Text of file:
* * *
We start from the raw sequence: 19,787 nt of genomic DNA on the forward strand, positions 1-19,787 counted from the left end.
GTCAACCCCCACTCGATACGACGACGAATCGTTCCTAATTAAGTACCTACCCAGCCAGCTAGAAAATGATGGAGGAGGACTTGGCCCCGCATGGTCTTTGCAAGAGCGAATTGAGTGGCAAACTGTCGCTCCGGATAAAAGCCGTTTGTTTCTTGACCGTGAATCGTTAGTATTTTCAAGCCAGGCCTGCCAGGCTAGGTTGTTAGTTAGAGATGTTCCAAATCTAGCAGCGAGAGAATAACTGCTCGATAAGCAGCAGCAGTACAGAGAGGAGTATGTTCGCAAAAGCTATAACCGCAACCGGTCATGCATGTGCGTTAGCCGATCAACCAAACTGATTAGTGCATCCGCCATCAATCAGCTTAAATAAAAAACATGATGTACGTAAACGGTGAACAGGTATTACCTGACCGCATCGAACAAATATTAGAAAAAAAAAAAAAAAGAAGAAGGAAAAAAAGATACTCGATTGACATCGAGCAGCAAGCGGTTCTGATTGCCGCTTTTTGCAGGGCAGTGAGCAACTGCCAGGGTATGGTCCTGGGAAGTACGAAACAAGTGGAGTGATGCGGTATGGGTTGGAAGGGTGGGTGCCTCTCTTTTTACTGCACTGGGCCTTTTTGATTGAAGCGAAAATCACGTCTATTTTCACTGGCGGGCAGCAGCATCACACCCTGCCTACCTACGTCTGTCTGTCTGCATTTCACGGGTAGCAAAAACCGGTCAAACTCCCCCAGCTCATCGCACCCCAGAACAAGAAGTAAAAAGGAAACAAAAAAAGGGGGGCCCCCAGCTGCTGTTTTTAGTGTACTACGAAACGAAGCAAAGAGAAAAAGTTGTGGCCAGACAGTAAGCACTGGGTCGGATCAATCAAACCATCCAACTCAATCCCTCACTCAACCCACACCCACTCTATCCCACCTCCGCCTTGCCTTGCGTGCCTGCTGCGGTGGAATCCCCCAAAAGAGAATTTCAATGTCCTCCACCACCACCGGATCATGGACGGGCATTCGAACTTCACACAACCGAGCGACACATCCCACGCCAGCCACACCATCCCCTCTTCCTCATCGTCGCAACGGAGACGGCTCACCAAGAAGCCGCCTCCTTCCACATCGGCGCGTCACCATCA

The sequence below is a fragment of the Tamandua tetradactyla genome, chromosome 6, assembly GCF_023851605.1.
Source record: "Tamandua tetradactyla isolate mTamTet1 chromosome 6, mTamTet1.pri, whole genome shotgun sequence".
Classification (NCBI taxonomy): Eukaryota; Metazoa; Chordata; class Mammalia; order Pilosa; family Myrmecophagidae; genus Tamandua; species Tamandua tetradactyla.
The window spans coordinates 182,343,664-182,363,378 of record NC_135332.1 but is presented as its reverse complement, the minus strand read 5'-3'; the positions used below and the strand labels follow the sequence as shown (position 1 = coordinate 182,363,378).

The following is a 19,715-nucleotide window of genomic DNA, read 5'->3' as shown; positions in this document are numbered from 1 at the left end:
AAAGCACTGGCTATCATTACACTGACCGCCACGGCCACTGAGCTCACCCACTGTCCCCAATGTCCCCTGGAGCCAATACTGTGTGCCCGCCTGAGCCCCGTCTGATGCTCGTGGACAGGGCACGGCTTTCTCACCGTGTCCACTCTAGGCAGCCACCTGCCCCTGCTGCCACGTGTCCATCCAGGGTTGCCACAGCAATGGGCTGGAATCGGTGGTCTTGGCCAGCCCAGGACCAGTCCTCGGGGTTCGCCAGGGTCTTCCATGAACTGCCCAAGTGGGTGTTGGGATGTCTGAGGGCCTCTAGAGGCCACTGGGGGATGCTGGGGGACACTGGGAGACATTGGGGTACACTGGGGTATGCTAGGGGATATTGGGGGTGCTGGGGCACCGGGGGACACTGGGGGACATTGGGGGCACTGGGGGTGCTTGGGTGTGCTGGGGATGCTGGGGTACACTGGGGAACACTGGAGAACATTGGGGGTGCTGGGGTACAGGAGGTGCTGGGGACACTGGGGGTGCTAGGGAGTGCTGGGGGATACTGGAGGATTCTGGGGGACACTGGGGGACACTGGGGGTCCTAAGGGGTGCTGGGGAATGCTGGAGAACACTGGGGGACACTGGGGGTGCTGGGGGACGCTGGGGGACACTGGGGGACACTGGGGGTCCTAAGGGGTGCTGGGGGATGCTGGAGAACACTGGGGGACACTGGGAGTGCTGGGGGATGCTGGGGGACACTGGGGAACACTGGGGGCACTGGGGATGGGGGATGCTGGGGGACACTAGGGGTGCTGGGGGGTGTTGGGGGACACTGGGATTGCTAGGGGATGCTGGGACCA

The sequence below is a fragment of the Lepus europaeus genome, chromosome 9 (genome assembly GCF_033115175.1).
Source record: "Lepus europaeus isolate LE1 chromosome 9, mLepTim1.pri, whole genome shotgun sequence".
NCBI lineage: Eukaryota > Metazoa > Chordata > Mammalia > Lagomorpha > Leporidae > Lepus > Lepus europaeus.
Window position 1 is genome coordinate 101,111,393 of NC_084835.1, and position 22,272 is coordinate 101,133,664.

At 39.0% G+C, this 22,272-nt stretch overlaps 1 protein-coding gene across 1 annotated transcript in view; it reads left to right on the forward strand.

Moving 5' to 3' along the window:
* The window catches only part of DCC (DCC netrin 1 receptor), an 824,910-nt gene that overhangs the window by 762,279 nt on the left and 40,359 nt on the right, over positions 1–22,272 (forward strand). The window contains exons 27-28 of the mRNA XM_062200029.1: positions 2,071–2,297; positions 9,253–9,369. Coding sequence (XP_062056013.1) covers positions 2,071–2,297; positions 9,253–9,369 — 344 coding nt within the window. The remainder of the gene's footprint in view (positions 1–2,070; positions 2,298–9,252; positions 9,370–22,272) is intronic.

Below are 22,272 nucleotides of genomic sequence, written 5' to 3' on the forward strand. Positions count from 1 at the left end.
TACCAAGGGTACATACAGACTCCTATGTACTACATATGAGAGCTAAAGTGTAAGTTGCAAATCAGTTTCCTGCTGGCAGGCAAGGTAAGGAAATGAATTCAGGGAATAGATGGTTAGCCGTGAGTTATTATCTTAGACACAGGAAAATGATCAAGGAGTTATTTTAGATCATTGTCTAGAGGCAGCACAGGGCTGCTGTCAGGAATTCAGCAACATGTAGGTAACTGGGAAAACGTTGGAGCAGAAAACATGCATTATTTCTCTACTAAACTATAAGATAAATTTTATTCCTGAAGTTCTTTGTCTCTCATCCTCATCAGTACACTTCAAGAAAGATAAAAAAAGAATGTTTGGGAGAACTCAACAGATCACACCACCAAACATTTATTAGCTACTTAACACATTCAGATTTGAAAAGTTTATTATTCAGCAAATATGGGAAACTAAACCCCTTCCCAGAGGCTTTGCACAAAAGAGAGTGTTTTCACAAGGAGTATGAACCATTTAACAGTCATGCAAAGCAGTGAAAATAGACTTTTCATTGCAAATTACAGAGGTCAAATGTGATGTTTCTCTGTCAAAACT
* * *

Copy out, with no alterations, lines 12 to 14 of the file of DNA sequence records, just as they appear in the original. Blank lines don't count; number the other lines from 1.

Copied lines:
Window position 1 is genome coordinate 101,111,393 of NC_084835.1, and position 22,272 is coordinate 101,133,664.

At 39.0% G+C, this 22,272-nt stretch overlaps 1 protein-coding gene across 1 annotated transcript in view; it reads left to right on the forward strand.

Moving 5' to 3' along the window: